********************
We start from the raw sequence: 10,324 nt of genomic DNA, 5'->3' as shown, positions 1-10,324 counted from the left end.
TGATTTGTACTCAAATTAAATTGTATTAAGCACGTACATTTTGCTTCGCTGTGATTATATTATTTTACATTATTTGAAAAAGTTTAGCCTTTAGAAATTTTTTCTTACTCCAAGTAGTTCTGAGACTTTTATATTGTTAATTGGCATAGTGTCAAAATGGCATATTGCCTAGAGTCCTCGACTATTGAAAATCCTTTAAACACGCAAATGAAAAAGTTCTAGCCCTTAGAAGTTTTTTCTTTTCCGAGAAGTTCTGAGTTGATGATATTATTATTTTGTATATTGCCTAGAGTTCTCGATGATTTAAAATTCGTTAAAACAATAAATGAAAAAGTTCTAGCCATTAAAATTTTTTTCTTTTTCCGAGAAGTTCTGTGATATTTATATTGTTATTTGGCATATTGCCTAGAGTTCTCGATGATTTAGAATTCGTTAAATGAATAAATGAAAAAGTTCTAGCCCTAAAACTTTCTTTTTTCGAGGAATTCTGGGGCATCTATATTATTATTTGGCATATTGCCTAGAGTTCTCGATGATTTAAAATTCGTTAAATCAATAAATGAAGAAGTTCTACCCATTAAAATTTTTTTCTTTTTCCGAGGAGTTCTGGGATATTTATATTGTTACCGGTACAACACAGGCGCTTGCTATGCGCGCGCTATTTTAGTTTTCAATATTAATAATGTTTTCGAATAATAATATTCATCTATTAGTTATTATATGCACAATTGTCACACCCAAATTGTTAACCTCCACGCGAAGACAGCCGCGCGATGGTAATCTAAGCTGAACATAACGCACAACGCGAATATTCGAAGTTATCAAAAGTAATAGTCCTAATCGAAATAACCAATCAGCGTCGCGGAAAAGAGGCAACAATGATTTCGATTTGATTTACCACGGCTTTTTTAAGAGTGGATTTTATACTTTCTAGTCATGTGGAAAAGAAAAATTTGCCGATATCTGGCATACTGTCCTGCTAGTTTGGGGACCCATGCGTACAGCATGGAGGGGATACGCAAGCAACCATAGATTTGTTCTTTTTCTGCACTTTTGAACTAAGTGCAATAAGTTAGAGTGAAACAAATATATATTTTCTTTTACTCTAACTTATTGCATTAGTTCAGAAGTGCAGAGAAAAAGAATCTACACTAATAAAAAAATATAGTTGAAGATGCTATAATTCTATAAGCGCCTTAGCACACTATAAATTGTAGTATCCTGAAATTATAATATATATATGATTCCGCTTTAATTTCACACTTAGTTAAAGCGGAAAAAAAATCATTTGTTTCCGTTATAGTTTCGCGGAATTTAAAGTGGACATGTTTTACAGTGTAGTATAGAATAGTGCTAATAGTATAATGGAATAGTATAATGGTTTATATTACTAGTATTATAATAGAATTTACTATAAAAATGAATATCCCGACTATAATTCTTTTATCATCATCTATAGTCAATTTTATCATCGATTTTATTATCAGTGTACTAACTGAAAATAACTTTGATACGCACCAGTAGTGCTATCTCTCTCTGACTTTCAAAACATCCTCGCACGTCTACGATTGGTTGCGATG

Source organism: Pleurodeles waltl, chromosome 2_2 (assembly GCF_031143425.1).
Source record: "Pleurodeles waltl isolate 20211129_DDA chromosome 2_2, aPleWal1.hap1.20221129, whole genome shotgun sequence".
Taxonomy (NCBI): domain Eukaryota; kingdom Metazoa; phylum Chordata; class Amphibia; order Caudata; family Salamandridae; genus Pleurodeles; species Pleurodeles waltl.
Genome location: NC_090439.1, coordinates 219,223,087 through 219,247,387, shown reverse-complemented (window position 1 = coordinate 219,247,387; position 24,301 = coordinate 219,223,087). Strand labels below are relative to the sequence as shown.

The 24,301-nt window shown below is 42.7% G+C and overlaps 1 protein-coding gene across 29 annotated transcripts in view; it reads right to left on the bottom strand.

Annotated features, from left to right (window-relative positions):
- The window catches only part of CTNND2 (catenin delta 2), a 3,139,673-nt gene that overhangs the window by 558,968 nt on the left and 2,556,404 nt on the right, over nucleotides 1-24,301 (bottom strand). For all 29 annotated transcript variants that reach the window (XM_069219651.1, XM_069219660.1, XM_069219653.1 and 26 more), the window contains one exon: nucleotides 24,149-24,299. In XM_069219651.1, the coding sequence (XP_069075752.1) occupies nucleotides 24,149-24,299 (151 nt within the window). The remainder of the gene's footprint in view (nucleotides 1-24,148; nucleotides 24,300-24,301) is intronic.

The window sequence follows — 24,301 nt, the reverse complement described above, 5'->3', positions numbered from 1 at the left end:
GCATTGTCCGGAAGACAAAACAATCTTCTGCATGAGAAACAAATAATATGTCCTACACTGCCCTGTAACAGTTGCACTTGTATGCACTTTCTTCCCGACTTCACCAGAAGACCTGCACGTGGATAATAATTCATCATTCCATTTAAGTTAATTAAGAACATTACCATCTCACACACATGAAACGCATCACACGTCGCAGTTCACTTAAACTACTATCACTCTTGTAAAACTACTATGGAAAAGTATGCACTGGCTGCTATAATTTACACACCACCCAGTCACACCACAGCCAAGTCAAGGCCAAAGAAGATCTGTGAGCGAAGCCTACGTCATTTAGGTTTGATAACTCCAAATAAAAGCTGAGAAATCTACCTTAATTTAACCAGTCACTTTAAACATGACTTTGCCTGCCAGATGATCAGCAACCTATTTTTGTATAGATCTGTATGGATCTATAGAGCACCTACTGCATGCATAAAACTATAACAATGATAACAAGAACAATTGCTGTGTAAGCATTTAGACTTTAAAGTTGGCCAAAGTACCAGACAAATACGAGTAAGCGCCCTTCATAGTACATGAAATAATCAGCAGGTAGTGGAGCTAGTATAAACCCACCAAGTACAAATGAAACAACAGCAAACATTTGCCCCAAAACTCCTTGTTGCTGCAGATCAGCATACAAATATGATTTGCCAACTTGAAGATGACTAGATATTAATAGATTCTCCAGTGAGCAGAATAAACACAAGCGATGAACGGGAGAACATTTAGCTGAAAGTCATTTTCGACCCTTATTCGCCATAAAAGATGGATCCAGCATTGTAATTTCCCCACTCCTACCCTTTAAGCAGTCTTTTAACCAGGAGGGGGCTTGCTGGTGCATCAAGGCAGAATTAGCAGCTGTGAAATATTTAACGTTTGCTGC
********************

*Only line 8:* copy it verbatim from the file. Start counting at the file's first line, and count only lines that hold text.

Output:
Annotated features, from left to right (window-relative positions):